For many days this past month, we were drinking water out of the ground – not from Bull Run. Learn what students in this class learned about keeping our water safe and wholesome …
“Groundwater 101” classmates start the session by guessing how much of various sources of water are used by drinking – by humans around the world.
Story and photos by David F. Ashton
The fact it was a cold, foggy Saturday morning didn’t dampen the spirits of a classroom full of folks eager to explore the mysteries and intricacies of Portland’s groundwater system.
“The class is called ‘Groundwater 101’,” explained Briggy Thomas, Education Program Manager at Portland Water Bureau (PWB). “It’s sponsored by the Portland Water Bureau and the Columbia Slough Watershed Council. We teach groundwater basics, including local geology, hydrogeology, what role groundwater plays in Portland’s drinking water system, and what we are doing to protect this important resource.”
PWB Educational Program Manager Briggy Thomas reveals the results of the water survey.
Groundwater used this month
Highlighting the importance of this resource was that, for nearly two weeks this month – including the November 15 class date – the drinking water for the entire Portland metro area was being pumped out of the Columbia South Shore Well Field.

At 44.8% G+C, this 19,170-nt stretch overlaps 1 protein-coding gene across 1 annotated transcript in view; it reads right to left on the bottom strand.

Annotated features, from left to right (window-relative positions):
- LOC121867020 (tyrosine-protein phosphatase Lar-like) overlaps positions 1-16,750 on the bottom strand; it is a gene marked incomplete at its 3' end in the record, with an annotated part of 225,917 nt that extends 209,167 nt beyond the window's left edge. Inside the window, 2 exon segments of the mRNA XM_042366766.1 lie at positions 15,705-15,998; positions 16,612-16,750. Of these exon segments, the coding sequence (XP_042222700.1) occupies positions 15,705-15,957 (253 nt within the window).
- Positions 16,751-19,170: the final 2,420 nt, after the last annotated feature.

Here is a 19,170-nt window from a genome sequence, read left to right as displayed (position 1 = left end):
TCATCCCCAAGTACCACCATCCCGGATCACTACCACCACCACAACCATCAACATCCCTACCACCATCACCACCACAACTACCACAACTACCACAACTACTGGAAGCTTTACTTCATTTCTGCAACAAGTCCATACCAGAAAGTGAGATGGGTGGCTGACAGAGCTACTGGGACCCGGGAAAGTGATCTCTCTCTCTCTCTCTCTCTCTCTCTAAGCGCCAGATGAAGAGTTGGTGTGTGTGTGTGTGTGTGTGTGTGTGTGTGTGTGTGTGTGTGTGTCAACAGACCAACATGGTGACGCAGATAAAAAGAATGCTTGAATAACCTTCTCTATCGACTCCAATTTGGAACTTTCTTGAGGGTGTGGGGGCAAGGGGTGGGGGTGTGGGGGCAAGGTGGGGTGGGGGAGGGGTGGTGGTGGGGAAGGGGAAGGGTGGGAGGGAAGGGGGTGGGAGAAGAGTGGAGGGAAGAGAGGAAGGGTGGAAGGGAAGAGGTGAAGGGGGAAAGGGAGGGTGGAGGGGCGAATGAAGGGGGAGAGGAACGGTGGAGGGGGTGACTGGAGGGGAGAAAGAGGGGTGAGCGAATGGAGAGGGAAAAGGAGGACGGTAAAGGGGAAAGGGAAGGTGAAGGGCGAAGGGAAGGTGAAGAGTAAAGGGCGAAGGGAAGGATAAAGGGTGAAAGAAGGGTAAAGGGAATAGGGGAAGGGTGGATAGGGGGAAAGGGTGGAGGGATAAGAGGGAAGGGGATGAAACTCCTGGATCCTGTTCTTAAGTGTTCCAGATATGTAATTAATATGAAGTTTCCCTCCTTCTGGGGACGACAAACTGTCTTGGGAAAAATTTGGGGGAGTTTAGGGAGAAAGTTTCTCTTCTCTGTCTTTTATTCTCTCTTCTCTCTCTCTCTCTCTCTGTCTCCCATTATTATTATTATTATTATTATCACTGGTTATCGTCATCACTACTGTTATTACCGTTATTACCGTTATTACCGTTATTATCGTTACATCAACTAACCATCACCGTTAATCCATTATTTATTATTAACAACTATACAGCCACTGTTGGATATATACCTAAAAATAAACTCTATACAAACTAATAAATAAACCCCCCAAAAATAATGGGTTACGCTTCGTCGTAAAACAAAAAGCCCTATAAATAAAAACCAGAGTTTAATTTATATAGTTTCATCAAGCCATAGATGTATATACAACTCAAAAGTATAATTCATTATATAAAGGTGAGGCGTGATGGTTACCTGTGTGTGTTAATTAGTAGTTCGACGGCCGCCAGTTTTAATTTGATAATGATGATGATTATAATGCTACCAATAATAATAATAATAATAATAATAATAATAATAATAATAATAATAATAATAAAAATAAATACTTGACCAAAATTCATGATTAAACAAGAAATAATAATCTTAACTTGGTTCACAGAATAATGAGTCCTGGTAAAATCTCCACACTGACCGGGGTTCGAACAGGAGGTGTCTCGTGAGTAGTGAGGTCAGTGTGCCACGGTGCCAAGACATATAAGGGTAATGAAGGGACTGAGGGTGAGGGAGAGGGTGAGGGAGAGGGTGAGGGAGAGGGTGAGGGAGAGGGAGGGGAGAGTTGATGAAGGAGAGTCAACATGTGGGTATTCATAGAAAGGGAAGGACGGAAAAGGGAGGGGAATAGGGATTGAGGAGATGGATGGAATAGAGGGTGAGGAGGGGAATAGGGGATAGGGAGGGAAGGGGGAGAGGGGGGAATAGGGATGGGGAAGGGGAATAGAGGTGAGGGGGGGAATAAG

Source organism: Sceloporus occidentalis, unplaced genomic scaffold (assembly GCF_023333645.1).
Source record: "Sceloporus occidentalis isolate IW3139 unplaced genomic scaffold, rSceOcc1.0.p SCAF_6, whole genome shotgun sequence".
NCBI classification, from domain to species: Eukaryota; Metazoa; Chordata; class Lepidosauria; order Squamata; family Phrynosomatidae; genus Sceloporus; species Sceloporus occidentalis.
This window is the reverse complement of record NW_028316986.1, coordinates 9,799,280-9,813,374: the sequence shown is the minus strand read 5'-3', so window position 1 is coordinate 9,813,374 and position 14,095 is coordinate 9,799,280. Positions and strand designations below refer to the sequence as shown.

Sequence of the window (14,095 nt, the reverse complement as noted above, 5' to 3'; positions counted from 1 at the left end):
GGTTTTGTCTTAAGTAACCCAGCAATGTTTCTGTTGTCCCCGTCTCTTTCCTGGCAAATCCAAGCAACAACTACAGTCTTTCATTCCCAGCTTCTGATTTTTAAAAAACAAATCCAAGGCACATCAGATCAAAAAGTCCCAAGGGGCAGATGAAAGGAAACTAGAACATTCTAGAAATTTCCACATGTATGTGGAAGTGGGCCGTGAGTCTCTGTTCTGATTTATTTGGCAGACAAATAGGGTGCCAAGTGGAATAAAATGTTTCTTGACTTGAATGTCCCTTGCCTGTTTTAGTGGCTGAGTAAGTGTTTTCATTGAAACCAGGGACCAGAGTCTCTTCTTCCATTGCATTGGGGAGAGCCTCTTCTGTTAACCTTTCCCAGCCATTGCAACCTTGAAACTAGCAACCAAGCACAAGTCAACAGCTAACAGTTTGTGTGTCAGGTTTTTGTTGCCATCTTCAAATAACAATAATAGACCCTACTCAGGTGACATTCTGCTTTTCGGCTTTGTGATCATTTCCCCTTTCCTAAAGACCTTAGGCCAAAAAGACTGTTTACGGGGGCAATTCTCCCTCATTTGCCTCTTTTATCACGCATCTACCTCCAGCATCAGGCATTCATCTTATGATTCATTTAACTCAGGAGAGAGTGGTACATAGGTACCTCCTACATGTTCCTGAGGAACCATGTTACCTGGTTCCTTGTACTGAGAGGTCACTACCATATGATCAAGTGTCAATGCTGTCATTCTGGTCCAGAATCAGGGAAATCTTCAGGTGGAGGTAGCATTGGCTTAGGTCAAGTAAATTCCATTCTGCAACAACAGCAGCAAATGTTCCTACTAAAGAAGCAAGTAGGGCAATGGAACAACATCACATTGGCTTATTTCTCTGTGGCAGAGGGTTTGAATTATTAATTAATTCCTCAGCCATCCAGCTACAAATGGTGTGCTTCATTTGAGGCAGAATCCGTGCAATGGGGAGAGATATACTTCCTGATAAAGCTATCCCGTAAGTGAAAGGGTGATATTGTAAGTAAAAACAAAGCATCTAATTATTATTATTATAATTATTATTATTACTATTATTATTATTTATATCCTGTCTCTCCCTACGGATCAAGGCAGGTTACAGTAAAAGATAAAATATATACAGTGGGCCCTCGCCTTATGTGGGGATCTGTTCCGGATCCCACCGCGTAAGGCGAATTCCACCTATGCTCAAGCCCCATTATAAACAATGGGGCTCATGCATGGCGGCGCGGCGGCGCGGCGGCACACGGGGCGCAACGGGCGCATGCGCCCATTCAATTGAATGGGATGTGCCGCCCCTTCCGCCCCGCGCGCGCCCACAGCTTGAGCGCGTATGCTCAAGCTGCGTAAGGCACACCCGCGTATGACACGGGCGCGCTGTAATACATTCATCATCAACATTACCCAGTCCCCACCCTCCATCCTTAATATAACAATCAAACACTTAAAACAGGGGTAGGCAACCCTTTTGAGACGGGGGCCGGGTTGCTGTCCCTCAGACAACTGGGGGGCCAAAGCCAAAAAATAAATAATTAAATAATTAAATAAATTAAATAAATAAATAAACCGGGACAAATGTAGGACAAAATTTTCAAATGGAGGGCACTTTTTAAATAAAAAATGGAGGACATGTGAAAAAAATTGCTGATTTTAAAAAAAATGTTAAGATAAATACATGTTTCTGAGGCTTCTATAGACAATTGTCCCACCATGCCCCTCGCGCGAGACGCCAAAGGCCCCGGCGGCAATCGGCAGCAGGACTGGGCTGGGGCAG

“We had to use the groundwater supply for longer than usual,” the class professor, PWB groundwater specialist, Randy Albright, told us before he began his program. “The heavy rains caused a ‘turbidity event’ in the Bull Run Reservoir. Because we have an unfiltered drinking water system, we use our backup source until the water clears.”
Albright added that this groundwater also provides seasonal argumentation during the dry summer months. “It is the water supply right underneath our feet. It’s important that people know that what we choose to do on the surface of the land can affect our drinking water below us.”
Randy Albright, PWB groundwater specialist, explains that the water being used at this city-sponsored class came right out of the ground beneath their feet.
Safeguarding our water
During the class, attendees learned that water is drawn from 25 wells in four aquifers spread over an eleven square mile area that includes lands in Portland, Gresham and Fairview.
More importantly, Albright told the class why they shouldn’t dump used or leftover toxic chemicals – like weed killers, pesticides, paint, thinners, strippers, wood preservatives, furniture polish, cleaners, or motor oil – onto the ground or into the storm drains. “It percolates into the ground, and finds its way into our groundwater.”
Because potential pollutants “percolate” down through the soil, Albright warns against dumping toxic chemicals and motor oil on the ground or into storm drains.
In addition to the information provided in the NECA-IBEW Electrical Center classroom, the group took a “field trip” to the wellfield, located almost directly across the street.
By the end of the session, those who took the class agreed they understood the water in the ground below their feet in a whole new light.
To learn more about protecting Portland’s groundwater system, see the City’s web site by CLICKING HERE.
If you are interested in learning more free classes and field trips presented by the Columbia Slough Watershed Council, CLICK HERE.
© 2008 David F. Ashton ~ East Portland News